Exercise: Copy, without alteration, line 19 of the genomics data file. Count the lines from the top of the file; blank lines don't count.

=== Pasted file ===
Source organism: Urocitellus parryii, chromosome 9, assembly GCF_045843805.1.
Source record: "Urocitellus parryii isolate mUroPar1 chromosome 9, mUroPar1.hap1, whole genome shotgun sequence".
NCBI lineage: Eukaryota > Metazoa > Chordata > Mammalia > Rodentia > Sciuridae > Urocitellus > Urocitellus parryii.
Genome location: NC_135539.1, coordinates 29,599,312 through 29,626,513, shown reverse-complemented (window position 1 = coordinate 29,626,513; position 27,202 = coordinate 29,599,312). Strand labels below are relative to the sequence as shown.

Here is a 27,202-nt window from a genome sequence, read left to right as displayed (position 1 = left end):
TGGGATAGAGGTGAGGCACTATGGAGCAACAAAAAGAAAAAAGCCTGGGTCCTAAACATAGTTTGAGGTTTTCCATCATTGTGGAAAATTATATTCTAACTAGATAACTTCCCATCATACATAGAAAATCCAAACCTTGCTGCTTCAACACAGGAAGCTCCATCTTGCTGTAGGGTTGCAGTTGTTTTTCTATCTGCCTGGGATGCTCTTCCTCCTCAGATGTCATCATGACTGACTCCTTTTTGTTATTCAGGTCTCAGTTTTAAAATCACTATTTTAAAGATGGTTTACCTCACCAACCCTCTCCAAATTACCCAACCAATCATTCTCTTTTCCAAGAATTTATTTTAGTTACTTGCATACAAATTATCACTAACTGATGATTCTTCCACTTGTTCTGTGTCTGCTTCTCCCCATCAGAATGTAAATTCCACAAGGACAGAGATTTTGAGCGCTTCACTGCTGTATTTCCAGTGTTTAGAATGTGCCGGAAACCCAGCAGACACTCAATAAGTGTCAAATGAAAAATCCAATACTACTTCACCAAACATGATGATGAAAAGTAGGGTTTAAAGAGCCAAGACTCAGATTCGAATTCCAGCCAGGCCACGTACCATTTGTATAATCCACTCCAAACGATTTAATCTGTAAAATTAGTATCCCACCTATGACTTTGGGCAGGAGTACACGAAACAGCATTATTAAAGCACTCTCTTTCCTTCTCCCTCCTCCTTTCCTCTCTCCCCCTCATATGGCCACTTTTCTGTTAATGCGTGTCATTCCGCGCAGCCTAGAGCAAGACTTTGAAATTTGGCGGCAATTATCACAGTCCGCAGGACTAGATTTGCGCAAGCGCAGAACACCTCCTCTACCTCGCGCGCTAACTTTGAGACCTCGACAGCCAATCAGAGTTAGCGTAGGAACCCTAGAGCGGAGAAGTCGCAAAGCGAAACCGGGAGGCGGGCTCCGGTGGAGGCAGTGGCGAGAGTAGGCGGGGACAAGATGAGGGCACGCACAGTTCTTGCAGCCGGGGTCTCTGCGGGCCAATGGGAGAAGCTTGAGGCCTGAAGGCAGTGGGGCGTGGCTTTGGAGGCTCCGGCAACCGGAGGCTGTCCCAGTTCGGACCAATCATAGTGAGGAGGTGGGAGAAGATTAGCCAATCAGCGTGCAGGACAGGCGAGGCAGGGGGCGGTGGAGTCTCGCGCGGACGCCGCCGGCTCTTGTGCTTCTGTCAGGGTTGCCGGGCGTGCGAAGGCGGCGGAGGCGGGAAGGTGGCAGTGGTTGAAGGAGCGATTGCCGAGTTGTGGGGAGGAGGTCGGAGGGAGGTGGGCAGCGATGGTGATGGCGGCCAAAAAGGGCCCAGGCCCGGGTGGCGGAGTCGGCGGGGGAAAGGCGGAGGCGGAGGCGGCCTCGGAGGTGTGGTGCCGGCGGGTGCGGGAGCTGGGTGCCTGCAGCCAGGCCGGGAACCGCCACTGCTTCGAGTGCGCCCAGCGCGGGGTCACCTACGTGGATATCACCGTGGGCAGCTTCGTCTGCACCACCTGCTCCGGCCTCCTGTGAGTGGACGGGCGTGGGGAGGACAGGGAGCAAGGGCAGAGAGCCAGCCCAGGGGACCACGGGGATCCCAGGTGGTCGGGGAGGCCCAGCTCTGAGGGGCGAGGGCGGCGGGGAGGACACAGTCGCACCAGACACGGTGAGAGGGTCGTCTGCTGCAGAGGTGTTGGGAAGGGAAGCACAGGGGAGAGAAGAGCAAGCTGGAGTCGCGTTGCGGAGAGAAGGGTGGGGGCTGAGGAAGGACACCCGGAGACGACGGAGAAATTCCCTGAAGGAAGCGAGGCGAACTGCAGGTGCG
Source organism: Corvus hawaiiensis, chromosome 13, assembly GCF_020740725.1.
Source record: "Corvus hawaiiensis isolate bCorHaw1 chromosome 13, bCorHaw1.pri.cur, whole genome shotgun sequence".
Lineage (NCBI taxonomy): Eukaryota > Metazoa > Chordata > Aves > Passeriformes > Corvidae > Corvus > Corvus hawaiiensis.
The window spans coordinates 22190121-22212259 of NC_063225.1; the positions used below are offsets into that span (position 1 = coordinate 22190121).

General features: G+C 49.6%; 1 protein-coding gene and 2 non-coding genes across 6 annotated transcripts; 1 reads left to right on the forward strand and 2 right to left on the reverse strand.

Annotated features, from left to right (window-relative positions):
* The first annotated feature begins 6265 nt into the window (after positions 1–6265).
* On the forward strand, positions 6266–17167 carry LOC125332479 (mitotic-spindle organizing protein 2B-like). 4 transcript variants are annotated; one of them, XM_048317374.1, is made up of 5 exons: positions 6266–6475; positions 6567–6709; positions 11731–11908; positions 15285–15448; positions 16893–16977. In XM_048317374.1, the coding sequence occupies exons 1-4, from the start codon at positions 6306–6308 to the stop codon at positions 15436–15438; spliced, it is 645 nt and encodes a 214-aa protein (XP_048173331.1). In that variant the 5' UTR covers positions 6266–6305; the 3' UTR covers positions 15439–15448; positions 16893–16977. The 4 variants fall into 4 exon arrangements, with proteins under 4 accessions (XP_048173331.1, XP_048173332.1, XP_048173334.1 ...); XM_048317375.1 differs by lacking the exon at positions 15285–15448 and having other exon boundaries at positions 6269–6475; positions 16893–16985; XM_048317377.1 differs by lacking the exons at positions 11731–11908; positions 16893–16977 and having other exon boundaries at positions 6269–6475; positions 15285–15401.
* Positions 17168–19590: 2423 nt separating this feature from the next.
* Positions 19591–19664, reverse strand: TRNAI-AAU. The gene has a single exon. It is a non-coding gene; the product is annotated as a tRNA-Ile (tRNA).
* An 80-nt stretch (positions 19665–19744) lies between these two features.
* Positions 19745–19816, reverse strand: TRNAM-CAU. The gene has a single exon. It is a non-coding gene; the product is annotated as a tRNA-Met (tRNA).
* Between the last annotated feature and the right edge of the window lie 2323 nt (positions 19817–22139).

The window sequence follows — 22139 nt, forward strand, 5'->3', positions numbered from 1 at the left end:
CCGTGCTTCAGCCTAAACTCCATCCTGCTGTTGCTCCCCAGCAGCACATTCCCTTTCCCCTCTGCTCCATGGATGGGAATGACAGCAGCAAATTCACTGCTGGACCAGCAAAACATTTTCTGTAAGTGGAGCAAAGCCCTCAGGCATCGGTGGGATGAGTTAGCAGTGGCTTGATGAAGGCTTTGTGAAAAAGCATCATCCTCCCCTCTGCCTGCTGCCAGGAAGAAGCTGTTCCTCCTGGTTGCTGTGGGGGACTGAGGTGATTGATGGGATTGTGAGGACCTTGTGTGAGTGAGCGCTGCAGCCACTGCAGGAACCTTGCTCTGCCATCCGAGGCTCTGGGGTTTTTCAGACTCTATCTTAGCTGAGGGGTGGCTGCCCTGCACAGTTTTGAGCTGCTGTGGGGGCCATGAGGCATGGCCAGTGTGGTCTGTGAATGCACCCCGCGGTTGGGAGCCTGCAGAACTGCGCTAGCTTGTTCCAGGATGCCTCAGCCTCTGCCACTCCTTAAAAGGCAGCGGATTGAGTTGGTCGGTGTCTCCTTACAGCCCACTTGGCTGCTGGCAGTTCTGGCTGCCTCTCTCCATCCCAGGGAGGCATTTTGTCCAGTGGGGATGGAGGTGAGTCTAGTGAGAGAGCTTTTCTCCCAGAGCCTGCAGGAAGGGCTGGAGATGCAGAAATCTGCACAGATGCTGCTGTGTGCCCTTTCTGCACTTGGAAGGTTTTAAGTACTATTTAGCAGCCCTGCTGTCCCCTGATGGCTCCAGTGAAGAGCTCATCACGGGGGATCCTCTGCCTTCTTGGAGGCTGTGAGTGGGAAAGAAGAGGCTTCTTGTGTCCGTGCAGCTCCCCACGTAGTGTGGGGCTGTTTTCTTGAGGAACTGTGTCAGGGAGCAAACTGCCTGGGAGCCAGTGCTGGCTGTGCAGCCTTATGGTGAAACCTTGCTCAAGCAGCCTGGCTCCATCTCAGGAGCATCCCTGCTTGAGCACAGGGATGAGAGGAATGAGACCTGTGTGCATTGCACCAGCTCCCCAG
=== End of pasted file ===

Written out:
* Between the last annotated feature and the right edge of the window lie 2323 nt (positions 19817–22139).